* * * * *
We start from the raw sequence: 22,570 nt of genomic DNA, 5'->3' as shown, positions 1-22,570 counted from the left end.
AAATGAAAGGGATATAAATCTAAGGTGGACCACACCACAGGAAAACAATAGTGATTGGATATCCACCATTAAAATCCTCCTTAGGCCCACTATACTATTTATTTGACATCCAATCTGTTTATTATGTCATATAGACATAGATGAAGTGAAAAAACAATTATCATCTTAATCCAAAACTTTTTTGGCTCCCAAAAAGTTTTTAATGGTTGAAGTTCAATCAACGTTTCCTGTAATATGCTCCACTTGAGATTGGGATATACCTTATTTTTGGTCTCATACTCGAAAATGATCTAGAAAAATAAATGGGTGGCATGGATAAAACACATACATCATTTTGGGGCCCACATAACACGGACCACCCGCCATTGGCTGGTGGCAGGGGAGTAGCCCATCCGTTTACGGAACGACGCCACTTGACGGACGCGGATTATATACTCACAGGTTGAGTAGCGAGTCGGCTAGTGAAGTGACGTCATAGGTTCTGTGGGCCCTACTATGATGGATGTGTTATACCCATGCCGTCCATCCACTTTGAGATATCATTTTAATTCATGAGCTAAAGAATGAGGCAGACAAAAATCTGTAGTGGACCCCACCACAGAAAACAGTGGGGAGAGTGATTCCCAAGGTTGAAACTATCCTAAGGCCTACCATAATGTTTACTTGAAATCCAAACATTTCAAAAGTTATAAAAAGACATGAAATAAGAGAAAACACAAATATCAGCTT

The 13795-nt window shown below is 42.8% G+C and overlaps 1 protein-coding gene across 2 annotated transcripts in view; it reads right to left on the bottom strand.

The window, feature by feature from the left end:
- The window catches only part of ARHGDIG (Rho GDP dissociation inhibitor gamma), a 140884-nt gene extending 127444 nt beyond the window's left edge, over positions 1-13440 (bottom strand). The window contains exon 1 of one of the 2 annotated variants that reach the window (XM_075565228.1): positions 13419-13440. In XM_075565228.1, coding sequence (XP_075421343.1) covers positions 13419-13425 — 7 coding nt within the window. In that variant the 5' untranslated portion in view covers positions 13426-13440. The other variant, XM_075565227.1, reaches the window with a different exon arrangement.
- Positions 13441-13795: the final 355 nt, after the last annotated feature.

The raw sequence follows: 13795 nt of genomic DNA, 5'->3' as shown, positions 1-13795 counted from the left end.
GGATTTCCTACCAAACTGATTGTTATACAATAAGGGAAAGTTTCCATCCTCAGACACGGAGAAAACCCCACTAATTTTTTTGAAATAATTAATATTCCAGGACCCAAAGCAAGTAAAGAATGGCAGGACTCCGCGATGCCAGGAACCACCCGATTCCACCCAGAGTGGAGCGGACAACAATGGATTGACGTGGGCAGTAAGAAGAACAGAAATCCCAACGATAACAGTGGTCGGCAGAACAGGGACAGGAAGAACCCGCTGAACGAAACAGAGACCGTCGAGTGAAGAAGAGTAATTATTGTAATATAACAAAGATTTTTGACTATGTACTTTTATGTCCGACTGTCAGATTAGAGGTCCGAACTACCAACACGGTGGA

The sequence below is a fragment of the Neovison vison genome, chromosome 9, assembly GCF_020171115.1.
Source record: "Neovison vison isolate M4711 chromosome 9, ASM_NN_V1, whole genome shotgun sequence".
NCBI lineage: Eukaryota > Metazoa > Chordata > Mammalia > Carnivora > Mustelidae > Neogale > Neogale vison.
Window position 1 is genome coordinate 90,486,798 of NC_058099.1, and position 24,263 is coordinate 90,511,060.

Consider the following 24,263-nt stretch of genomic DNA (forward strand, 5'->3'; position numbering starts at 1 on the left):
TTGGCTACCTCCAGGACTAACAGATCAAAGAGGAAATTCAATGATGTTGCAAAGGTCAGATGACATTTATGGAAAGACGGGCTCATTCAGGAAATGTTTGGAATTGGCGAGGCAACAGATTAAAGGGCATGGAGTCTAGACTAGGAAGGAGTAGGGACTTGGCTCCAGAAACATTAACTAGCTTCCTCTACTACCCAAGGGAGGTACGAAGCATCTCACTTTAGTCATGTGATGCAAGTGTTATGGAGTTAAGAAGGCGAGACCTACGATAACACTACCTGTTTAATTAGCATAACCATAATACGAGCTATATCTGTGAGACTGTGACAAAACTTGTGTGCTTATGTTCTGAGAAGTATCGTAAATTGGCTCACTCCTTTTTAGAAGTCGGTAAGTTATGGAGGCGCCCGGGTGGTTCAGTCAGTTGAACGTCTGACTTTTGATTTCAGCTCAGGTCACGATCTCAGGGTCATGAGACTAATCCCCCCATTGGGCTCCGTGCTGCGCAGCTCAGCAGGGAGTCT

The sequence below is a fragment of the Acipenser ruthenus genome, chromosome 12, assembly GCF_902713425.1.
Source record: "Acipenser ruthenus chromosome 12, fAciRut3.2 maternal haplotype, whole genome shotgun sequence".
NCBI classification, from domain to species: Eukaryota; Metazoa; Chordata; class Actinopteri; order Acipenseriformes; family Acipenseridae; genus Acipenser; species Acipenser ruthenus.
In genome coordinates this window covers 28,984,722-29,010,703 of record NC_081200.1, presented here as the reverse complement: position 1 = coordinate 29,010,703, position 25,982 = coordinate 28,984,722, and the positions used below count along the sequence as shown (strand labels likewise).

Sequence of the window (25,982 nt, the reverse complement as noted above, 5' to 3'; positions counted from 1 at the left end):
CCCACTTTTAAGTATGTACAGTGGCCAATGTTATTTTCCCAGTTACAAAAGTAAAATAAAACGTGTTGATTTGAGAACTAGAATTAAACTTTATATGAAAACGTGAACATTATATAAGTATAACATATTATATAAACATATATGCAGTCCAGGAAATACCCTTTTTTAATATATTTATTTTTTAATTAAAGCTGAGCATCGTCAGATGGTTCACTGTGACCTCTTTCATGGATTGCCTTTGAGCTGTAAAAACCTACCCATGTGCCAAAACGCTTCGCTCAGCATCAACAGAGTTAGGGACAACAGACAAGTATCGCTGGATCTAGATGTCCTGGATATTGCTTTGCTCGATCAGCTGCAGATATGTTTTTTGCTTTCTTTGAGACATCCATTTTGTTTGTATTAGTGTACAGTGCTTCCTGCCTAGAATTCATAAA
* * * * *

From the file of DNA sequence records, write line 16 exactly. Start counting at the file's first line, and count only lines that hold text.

Source record: "Acipenser ruthenus chromosome 12, fAciRut3.2 maternal haplotype, whole genome shotgun sequence".